Slow Meat 2015

Slow Meat 2015

When we were invited by Whole Foods Belmar to be their guests at the 2015 Slow Meat Fair held in Denver June 4-6, well it was one of those questions you just don’t even have to think about. Yes of course – we’re there!

We are both huge proponents of the Slow Meat credo: better meat, less meat.  And we both prefer to buy our meat from Whole Foods because of their easy-to-understand rating system.


The tenets of Slow Meat:

  • Learn to read labels. Whole Foods makes that easier with their 5-Step Animal Welfare meat rating system. (Their Level 1 rating is still better than almost everything you can buy at a conventional grocery store!)
  • Go meatless at least one day a week. We call this going flexitarian, and you can do it practically pain free!
  • Promote biodiversity. This means eating different kinds of meats and fish, heritage breeds, etc.
  • Demand better meat. Wherever you eat — your work, your kids’ schools, etc. — start asking for better meat, or choose meat-free options.
  • Eat nose-to-tail. That means discovering new-to-you cuts! Get to know your butcher and use our meat sheet to know how to cook them.

Ready to try your hand at slow meat? Whole Foods Belmar has generously donated a $50 gift card for one lucky reader (to be used for meat — or not!). Enter below, then read on for more on our fantastic Slow Meat experience.

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We first ducked into the speaker’s tent to hear Temple Grandin speak. Highlights are as follows:

  • “I feel very stronly about animal welfare because I can remember the bad old days…and the bad old days were BAD.”
  • “Cattle done right can improve rangeland.”
  • Fixing slaughterhouses? That’s easy. But Grandin said more than once that “outside the slaughter house things get a lot more complicated.” I’m not sure she meant it so broadly, but I took this to mean changing people’s attitudes and consumer behavior.
  • Grandin was alarmed about “bad becoming normal,” something she was seeing across the country and across the industry where bad breeds, bad traits, and bad practices were being accepted and treated as normal.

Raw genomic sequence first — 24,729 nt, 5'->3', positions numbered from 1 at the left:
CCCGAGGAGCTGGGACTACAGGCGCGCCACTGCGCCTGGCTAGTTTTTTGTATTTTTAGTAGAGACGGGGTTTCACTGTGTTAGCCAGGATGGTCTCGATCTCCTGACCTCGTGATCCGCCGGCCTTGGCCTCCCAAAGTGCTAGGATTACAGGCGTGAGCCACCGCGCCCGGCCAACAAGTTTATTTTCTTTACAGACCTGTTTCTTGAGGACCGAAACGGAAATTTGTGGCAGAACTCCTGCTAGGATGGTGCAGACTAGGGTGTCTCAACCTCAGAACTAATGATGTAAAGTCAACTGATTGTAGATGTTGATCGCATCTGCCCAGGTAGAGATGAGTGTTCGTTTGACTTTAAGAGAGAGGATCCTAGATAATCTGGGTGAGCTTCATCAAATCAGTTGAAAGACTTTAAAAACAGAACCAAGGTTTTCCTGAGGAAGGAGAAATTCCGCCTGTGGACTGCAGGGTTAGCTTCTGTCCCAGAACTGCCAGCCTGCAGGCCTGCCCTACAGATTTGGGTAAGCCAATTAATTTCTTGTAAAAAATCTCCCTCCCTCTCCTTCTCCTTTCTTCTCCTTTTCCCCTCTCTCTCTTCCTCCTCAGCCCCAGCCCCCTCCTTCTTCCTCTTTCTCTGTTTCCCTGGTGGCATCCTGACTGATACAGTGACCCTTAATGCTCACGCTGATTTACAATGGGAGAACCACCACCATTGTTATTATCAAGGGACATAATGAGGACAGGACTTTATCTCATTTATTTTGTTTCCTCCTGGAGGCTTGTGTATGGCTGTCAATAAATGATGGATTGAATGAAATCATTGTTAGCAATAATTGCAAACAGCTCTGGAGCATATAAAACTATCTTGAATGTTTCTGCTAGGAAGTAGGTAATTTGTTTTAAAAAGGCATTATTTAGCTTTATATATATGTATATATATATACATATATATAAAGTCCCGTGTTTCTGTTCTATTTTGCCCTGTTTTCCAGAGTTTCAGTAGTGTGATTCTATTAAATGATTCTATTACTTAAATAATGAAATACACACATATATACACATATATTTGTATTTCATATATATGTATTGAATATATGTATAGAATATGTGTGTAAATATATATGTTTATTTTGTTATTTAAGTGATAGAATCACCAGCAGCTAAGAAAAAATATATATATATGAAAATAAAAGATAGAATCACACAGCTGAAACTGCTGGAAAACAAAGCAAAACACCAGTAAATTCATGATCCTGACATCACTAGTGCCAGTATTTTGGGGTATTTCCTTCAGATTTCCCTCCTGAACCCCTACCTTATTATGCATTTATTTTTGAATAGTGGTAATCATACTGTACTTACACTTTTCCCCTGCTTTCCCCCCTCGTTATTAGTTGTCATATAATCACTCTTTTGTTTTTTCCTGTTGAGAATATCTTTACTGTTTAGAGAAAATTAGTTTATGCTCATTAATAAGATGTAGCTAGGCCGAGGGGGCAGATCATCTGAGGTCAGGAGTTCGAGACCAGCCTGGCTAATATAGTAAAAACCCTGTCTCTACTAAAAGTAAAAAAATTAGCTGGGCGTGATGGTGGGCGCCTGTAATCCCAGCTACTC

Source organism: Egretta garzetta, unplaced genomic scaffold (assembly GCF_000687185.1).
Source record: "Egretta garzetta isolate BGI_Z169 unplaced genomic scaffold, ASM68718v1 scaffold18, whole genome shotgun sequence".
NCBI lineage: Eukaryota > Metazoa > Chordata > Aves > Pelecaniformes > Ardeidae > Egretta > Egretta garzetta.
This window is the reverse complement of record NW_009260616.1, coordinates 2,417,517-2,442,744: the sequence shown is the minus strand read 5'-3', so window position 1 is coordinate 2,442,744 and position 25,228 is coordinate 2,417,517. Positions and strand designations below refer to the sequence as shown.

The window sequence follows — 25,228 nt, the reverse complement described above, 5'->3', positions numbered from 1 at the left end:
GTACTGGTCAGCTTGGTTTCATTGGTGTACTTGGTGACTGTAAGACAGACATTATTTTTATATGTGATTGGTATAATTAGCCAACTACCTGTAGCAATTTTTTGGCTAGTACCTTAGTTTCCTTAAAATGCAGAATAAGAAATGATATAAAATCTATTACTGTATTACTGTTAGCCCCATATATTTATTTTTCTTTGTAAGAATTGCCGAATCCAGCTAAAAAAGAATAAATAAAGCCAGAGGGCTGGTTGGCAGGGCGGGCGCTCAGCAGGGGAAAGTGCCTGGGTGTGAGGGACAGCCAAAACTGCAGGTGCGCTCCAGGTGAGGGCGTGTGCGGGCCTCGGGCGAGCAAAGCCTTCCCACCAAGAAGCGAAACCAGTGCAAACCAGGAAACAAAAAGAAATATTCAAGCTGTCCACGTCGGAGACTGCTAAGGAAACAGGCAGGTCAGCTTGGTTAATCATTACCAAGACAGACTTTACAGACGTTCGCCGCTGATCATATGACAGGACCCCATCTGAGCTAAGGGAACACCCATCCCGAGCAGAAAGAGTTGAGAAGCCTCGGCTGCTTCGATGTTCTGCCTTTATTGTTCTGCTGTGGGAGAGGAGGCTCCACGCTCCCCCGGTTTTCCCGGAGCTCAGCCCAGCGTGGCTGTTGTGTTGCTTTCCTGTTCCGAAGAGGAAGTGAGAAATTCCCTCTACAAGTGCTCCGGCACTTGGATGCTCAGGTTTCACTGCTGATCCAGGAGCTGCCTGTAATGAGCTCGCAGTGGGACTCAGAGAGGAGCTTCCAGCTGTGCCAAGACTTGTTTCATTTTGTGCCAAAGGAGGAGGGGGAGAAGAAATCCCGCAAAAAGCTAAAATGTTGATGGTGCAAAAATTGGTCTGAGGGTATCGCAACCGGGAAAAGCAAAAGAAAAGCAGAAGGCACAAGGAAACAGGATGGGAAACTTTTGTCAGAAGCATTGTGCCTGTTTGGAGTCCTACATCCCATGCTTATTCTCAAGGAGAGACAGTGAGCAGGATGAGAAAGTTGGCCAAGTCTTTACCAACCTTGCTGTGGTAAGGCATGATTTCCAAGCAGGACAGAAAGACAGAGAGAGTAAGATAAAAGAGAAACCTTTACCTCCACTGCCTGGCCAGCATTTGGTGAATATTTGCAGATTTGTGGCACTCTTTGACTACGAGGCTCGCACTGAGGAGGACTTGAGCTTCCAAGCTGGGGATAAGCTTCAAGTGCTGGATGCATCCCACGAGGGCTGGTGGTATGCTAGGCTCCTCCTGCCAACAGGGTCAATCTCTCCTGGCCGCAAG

• “We can make [the system] really really good. But we can’t make it perfect.”


The Terra Madre Kitchen featured native foods from all over the world. We tried the Navajo Nation foods presented by Chef Franco Lee, showcasing smoked churro lamb with prickly pear bbq sauce, sumac pudding, cornmeal cake, and blue corn cookies studded with pine nuts (these cookies were wonderful!!). Unfortunately we missed out on the rest of Terra Madre offerings — mostly due to a sudden bout of Colorado-style extreme wet weather. Later in the day the Terra Madre Kitchen had South African foods, Mexican, and foods of the American South.


We ate 4 slices (each!) of Tender Belly Bacon (oh my gaaaawwwwddd). If you didn’t already have a favorite bacon, this is it. We also split a Niman Ranch burger and duck fat French fries as prepared by Marczyk Fine Foods. Marczyk does burger night every Friday night through the summer so you can try this outstanding creation for yourself — seriously, one of the best burgers we have ever eaten.


Then, after nearly getting washed away by torrential rain and hail, it was onto the Cured Meat, Artisan Cheese, and Craft Beer Tasting and Seminar with Jeff Roberts. Cured meat is fermented meat, and Jeff is an expert on the the history, renaissance, and flavors of cured meats in the US. He choose beer over wine for the tasting since the carbonation in beer helps cut through the fats in cheese and hams.

Three Colorado beers were featured: Epic Brewing Company’s (Denver) Blue Ski Lager, Ska Brewing’s (Durango, CO) Rudie Session IPA (this one was SOOOO good!), and Breckenridge Brewery’s Oatmeal Stout.


We sampled 9 different cured meats from across the US all on one fine plate:

  1. Black River Meats Vermont Del Duca Prosciutto
  2. The Pig Restaurant North Carolina Lady Edison Country Ham
  3. University of Kentucky Hereford Ham
  4. Johnson County Hams North Carolina Mangalista Prosciutto
  5. Red Table Meats Minnesota Extra Vecchio Salami
  6. Salt and Time Texas Chile Pequin & Mexican Oregano Salami
  7. Cleaver & Co New Orleans Bresaola
  8. Smoking Goose Indiana Saucisson Rouge – this one was out of this world, made from pork fat, heart, liver, red wine, and chiles. They have a tremendously wide range of other meat products.
  9. Nduja Artisans, Chicago, Nduja – Crazy! It’s a kind of Calabrian spreadable salami! Let me repeat – spreadable salami! Like a salami pate, bright red like a red pepper dip, spiced with harissa, and a variety of Mediterranean chiles. Unreal!

Addtionally, 2 cheeses were presented: First Snow, an ash-coated bloomy-rind goat cheese from Jumpin’ Goat Dairy in Buena Vista, CO. And Cacio Pecora, a sheep cheese from Fruition Farms in Larkspur, CO. [Insert every positive and effusive adjective you know here] – it was so good (and I don’t even/usually like cheese)!

To have all this curated on a plate by an expert was stunning. To think that these were the finest things Roberts, a full-time meat professional and professor, had found — the meats and flavors that had absolutely rocked his world — well you can imagine how staggering it was for our mere lay-foodie tastebuds.

We’re still processing and recovering from this meat onslaught, but without doubt it was a profound experience and one that further cemented our commitment to well-raised meats and the artisans who are doing amazing things with it!

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